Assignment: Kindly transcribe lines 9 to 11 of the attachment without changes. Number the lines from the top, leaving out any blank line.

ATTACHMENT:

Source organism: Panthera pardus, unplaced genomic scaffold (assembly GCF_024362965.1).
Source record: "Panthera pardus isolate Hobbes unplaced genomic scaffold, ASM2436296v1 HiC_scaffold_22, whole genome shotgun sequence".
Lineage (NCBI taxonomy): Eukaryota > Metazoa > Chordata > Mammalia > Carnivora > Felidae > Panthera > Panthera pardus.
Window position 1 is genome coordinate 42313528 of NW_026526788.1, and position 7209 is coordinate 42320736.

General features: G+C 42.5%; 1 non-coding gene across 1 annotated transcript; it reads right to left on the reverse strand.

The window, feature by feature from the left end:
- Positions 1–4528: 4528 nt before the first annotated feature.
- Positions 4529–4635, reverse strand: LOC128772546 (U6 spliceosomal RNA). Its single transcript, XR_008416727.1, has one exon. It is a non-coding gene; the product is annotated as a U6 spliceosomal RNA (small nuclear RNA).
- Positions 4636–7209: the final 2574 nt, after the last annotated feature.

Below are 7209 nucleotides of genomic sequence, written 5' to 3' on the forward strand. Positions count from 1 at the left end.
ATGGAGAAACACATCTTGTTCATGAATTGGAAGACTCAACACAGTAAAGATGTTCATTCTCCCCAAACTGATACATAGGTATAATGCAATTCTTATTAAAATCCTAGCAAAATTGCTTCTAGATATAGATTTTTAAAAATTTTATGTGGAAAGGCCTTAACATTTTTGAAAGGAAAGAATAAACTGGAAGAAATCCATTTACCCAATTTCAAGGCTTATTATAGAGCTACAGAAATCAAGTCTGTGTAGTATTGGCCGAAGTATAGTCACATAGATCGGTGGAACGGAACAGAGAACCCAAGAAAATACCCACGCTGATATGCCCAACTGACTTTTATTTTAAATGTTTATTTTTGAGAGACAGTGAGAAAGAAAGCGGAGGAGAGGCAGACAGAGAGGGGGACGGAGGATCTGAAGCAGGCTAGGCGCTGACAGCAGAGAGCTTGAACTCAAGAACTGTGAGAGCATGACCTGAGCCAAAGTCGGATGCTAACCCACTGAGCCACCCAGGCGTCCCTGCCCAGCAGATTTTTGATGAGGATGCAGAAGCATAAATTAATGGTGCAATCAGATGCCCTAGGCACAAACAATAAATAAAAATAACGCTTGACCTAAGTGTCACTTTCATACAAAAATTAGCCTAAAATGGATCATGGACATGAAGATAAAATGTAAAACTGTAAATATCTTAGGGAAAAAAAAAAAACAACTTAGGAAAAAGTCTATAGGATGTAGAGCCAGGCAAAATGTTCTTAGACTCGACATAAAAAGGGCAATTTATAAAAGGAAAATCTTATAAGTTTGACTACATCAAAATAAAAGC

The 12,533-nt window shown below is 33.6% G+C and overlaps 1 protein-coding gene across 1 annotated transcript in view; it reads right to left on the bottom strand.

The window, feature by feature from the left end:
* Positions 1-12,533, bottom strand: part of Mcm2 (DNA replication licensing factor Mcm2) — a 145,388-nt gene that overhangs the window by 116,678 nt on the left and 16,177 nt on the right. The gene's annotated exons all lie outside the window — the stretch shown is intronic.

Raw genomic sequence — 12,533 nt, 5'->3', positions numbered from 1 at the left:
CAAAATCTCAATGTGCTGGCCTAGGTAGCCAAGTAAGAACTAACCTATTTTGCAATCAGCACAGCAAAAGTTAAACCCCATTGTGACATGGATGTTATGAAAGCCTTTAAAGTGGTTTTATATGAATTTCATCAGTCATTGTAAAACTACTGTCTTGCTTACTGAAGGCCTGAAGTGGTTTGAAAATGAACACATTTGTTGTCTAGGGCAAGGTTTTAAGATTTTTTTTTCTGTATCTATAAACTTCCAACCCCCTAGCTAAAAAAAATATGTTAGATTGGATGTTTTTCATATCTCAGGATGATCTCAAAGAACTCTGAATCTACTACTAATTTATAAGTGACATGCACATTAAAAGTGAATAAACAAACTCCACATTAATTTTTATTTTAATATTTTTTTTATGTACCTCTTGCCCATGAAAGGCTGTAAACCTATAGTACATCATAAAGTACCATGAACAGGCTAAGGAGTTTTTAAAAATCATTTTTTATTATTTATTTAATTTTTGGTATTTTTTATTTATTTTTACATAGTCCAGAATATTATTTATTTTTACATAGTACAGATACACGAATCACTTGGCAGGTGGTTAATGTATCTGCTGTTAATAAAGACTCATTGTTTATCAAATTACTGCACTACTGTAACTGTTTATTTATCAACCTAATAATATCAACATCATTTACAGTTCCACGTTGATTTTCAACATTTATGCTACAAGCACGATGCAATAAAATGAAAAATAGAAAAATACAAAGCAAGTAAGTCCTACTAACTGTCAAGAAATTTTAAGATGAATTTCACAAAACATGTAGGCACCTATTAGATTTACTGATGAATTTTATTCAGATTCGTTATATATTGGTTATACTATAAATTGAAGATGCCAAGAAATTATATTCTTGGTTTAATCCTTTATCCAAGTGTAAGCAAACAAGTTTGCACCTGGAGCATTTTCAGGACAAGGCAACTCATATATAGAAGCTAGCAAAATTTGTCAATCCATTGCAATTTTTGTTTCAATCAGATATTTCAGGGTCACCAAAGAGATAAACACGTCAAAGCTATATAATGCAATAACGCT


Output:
- Positions 4636–7209: the final 2574 nt, after the last annotated feature.

Below are 7209 nucleotides of genomic sequence, written 5' to 3' on the forward strand. Positions count from 1 at the left end.
ATGGAGAAACACATCTTGTTCATGAATTGGAAGACTCAACACAGTAAAGATGTTCATTCTCCCCAAACTGATACATAGGTATAATGCAATTCTTATTAAAATCCTAGCAAAATTGCTTCTAGATATAGATTTTTAAAAATTTTATGTGGAAAGGCCTTAACATTTTTGAAAGGAAAGAATAAACTGGAAGAAATCCATTTACCCAATTTCAAGGCTTATTATAGAGCTACAGAAATCAAGTCTGTGTAGTATTGGCCGAAGTATAGTCACATAGATCGGTGGAACGGAACAGAGAACCCAAGAAAATACCCACGCTGATATGCCCAACTGACTTTTATTTTAAATGTTTATTTTTGAGAGACAGTGAGAAAGAAAGCGGAGGAGAGGCAGACAGAGAGGGGGACGGAGGATCTGAAGCAGGCTAGGCGCTGACAGCAGAGAGCTTGAACTCAAGAACTGTGAGAGCATGACCTGAGCCAAAGTCGGATGCTAACCCACTGAGCCACCCAGGCGTCCCTGCCCAGCAGATTTTTGATGAGGATGCAGAAGCATAAATTAATGGTGCAATCAGATGCCCTAGGCACAAACAATAAATAAAAATAACGCTTGACCTAAGTGTCACTTTCATACAAAAATTAGCCTAAAATGGATCATGGACATGAAGATAAAATGTAAAACTGTAAATATCTTAGGGAAAAAAAAAAAACAACTTAGGAAAAAGTCTATAGGATGTAGAGCCAGGCAAAATGTTCTTAGACTCGACATAAAAAGGGCAATTTATAAAAGGAAAATCTTATAAGTTTGACTACATCAAAATAAAAGC